(this post is a continuation of a story that I have written in segments on this blog. if you have not read the other three “chapters” this post won’t make much sense. you can dig the other chapters out just by backing up on this blog)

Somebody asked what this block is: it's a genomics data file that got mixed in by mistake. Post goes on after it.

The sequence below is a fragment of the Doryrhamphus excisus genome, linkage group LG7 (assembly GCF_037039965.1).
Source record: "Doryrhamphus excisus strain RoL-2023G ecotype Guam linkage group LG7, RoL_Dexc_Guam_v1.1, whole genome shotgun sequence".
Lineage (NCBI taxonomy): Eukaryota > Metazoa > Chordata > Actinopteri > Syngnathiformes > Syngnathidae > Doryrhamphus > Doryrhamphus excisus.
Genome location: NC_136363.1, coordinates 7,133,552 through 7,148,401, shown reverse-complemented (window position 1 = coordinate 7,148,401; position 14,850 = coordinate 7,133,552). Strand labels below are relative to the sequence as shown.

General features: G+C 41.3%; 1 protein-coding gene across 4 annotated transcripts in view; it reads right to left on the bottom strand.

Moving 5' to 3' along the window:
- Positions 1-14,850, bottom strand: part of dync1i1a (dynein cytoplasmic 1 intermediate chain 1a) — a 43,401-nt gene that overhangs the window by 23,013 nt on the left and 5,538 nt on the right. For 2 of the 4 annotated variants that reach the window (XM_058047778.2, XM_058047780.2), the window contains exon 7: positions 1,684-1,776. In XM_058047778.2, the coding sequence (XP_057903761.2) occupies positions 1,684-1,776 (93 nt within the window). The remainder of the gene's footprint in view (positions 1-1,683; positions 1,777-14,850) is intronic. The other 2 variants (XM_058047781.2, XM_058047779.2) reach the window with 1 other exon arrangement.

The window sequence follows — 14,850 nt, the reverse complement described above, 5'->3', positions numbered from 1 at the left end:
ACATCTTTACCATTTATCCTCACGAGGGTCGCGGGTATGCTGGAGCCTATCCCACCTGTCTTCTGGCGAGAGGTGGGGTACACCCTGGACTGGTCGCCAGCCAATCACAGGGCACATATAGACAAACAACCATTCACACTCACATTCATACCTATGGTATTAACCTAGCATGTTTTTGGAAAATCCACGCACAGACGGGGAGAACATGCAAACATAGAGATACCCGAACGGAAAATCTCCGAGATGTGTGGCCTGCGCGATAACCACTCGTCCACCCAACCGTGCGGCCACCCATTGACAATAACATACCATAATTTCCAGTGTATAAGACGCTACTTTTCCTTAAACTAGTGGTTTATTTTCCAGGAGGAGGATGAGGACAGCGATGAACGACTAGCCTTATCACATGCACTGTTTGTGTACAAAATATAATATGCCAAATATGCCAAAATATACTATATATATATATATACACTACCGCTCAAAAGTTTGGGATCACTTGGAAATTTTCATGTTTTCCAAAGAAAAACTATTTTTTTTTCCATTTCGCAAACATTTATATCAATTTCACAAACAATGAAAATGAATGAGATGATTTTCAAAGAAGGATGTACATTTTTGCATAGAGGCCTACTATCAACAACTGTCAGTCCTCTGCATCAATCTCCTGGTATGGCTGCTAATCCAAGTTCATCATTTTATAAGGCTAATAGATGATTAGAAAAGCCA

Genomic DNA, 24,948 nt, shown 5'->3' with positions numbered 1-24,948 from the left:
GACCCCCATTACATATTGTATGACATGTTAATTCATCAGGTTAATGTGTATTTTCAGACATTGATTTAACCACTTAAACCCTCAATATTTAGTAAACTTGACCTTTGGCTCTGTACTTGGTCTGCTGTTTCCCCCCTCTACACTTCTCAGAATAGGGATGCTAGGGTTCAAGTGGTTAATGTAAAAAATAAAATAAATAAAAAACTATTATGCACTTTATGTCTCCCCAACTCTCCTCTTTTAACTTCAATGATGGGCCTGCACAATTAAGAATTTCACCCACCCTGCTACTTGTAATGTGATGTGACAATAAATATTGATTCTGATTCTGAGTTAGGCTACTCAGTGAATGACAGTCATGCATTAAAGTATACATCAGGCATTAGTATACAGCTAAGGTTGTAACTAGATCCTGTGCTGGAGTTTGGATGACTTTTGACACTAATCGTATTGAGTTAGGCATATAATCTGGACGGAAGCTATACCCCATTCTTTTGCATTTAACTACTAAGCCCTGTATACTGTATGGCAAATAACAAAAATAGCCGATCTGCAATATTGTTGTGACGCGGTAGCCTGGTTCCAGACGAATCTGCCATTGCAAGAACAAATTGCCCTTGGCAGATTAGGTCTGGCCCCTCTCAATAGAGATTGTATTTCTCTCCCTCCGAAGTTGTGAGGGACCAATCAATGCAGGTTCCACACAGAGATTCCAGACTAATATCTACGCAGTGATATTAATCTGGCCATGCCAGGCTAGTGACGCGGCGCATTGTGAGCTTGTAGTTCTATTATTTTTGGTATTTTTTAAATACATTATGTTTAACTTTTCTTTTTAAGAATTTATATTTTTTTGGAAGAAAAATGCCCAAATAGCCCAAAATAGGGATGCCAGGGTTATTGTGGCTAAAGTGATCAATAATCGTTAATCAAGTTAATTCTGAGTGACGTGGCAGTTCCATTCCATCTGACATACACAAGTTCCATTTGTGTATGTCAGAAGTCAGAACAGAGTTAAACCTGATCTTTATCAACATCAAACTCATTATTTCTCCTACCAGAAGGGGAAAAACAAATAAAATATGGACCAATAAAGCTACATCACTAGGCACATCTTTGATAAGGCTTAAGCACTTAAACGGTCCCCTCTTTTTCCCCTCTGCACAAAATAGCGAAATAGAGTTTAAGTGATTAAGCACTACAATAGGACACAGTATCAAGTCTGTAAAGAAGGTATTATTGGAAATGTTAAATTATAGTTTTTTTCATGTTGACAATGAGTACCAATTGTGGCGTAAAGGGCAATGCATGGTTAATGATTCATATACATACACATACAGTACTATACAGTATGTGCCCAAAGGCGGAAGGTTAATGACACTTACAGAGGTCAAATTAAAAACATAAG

He stood in amazement and had no response. Every sentence this child spoke was a poem. And this was pure beauty. The neat schoolhouse, the raked yard, the late-afternoon setting sun. The light breeze. The slender, carefree girl in the blue dress and ribbon, all unafraid. He allowed himself a moment to worry for her security. She was alone there, in the schoolhouse, in the schoolyard. But he somehow knew that this place was like no other and that whatever dark powers there might have been in this world he had entered, none could reach the schoolyard; none could reach the girl while she was there, alone or not, doing what she was born to do. His stronger urge was to engage further with her. To touch the butterfly, to catch the songbird. How obviously tempting and how obviously selfish and wrong. He did not want to leave. Not to leave her and not to leave this perfect schoolyard, but he knew that he must and he soon realized that what he had already been given was an extraordinary gift and that every moment longer he stayed would make the inevitable leaving more of a tearing of flesh. And so he bade her goodbye and walked on a surprised and enriched man, a man whose poems from then on would be bolder and would flow freer than ever before. He would no longer be his own critic. He would no longer write in fear. He would write as if writing were the same thing as running down a hill. He would open his heart and write for the joy of it – to feel the wind on his cheeks and the strength of his own mind and body and the elevation of his spirit.